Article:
Speaker: Alessandro Giordani (Catholic University of Milan)
Date and Time: Thursday, February 15th 2018, 16:30-18:00
Venue: KdVI Seminar Room F3.20, Science Park 107.
Title: Contrastive Epistemic Logic.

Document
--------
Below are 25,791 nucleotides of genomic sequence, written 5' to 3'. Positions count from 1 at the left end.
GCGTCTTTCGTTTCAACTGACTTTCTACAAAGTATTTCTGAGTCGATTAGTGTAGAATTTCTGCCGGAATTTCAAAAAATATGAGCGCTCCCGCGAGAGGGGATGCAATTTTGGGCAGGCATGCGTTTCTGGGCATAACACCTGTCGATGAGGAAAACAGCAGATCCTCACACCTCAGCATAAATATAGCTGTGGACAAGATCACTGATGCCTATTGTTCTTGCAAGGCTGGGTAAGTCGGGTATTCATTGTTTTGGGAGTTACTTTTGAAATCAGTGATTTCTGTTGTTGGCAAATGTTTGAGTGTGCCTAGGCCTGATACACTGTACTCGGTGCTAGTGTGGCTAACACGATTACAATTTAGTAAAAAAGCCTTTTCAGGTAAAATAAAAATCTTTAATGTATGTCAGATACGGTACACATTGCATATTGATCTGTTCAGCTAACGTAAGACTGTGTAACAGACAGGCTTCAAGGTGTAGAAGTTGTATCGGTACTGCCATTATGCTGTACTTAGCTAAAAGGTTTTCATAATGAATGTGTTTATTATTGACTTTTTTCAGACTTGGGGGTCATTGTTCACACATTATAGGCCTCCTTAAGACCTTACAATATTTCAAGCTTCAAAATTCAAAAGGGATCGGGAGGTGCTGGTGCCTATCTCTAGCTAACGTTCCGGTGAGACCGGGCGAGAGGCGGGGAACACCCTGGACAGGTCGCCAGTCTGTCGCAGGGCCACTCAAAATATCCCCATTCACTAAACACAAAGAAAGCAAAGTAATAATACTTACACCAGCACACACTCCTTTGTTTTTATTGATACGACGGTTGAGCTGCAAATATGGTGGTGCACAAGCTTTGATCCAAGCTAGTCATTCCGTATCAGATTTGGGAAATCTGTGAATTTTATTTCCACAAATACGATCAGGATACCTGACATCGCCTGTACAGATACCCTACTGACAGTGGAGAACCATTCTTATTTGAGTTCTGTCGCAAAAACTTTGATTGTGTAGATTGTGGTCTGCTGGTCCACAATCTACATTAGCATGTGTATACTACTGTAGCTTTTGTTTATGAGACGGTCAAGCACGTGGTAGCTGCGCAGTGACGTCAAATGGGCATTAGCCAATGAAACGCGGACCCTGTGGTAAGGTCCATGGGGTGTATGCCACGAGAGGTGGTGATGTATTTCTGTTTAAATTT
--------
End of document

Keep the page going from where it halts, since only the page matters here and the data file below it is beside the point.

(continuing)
Abstract. In standard epistemic logic we assume that knowledge at a world w can be represented as a set E(w) of epistemic scenarios, the ones that are indistinguishable by virtue of the agent’s body of evidence, and that a proposition is known at w provided that all the scenarios in this set are worlds in which that proposition holds, that is E(w) ⊆ [p], where [p] is the set of scenarios where p holds. This immediately implies that knowledge is closed under logical implication, so that it is impossible for an agent to know that p without knowing all the logical consequences of p. Both the basic semantic idea and the closure principle are put into question in contemporary epistemology since, if knowledge is defined along these lines, we can hardly know something, being typically unable to rule out all the epistemic scenarios in which a proposition is false. As a consequence, within the current epistemological debate the idea is explored that an agent can know a proposition even if her evidence set E(w) is not included in [p]. One of the prominent standpoints in this debate is Contrastivism: the position according to which to know that p coincides with knowing that this proposition is the correct answer to a certain question against a set of alternative answers, so that to know is to know the answer to a context-defining question. In the present talk I propose a coherent system of contrastive epistemic logic and show how it can be used to assess the main contrastivist thesis concerning the essence of knowledge.